Did you hear the one about the guy who owned a hardware store, but didn’t believe in advertising because it cost too much?
Months went by and sales were so slow he decided to throw in the towel and close the store. So he started advertising the fact he was going out of business to get rid of his entire inventory. Instead, sales picked up so briskly he decided to keep the store open – and continue advertising.
Automakers played a pivotal role in the development of modern advertising. Historians cite the advent of photography appearing in print publications early in the 20th century as a key enabler.
Newspaper and magazine ads could show consumers exactly what the machines looked like, and consumers responded enthusiastically. Automakers began spending heavily because they saw a direct relationship between ads and sales. Soon, every successful automaker had its own advertising department.
As the auto industry matured, its advertising efforts became more analytical and nuanced. Automakers realized they needed to sell more than the newest models in the showrooms. They had to sell the idea of personal mobility and the idea they were good corporate citizens. So they began using clever marketing techniques to reach beyond the print ads they placed in newspapers and magazines.
In 1936, General Motors built a fleet of modern-looking, streamlined trucks to go out and show America the engineering breakthroughs and scientific endeavors it was working on. Called the Parade of Progress, it presented these exhibits in an educational, entertaining and non-commercial way.
And it used young college grads to make the presentations. The public was wowed and millions flocked to see the traveling road show for the next 20 years.
That same year Ford built the Rotunda in Dearborn, MI, moving the building from the Chicago World’s Fair. It featured exhibits with names like Magic Skyway, City of Tomorrow and Hall Of Science. Some of the exhibits were even designed by Disney. The public went wild. In the 1950s, the Ford Rotunda was rated the fifth most-popular tourist destination in the United States.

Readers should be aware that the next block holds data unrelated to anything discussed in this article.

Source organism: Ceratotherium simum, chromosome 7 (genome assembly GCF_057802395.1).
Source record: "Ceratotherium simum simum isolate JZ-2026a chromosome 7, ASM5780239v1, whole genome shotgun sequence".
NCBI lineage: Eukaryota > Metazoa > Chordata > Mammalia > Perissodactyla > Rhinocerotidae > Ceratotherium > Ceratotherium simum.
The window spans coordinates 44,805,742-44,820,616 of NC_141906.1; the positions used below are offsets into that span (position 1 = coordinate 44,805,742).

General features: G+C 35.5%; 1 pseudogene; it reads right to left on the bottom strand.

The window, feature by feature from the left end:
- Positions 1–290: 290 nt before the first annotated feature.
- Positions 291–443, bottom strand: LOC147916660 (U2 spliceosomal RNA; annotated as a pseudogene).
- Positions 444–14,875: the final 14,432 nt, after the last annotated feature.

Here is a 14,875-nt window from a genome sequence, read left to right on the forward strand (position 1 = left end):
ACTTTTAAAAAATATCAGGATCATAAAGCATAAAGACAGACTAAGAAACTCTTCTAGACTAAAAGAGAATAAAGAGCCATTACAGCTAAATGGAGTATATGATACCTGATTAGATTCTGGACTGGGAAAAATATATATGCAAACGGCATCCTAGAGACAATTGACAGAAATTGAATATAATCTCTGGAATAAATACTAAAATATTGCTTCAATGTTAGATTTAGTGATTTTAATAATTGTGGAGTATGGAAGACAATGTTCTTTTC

Automakers knew they were really onto something and they kept whetting the public’s appetite. Dream cars were designed to evoke an extraordinary future that was just around the corner. Experimental vehicles, such as Chrysler’s turbine cars, were built as real-world running prototypes that proved automakers were at the leading edge of technology. The public ate it up.
“When I joined the auto industry in the early 1960’s,” an old friend tells me, “it felt like it was the most exciting place to be. You felt that you were doing something important and could really make a difference.”
Bankruptcies, Layoffs and Recalls Hurt Industry’s Image
No one thinks that way anymore. Today, young people shun the auto industry. All they’ve heard about are bankruptcies and record levels of recalls. And as often as not, it’s their parents advising them to avoid it. “Oh, don’t go work for a car company,” they tell their children, “you’re just going to get laid off.”
And so the auto industry is in a crisis. Automakers and suppliers tell me they can’t hire the talent they need. And it’s getting worse. As the Boomers retire in droves, thousands of good-paying jobs are going begging because Boomer children do not want to work in an industry they see as old-tech, old-fashioned and out of touch. Who can blame them? No one ever has tried to convince them otherwise.
It’s not because automakers have stopped advertising. Just the opposite. They’re spending billions more than ever before. “Automotive” ranks as the second-biggest ad category in the world.
The difference today is automakers have stopped selling the dream in favor of selling the deal. You get fine print, not a future vision. Dream cars disappeared decades ago, and concept cars are merely production cars with the door handles and side mirrors removed. That won’t do it.
Where’s the pathway to progress? Where’s the promise of tomorrow? Where’s the challenge to join the effort to make the world a better place? That’s what young people will respond to.
Whoever starts selling the dream will see their recruiting efforts improve. It’s going to take some effort, some budget and some clever thinking. But I think top management soon will see the wisdom of spending money on this kind of advertising, just like that guy who had the hardware store.
John McElroy is editorial director of Blue Sky Productions and producer of the “Autoline” PBS television show and “Autoline Daily,” the online video newscast.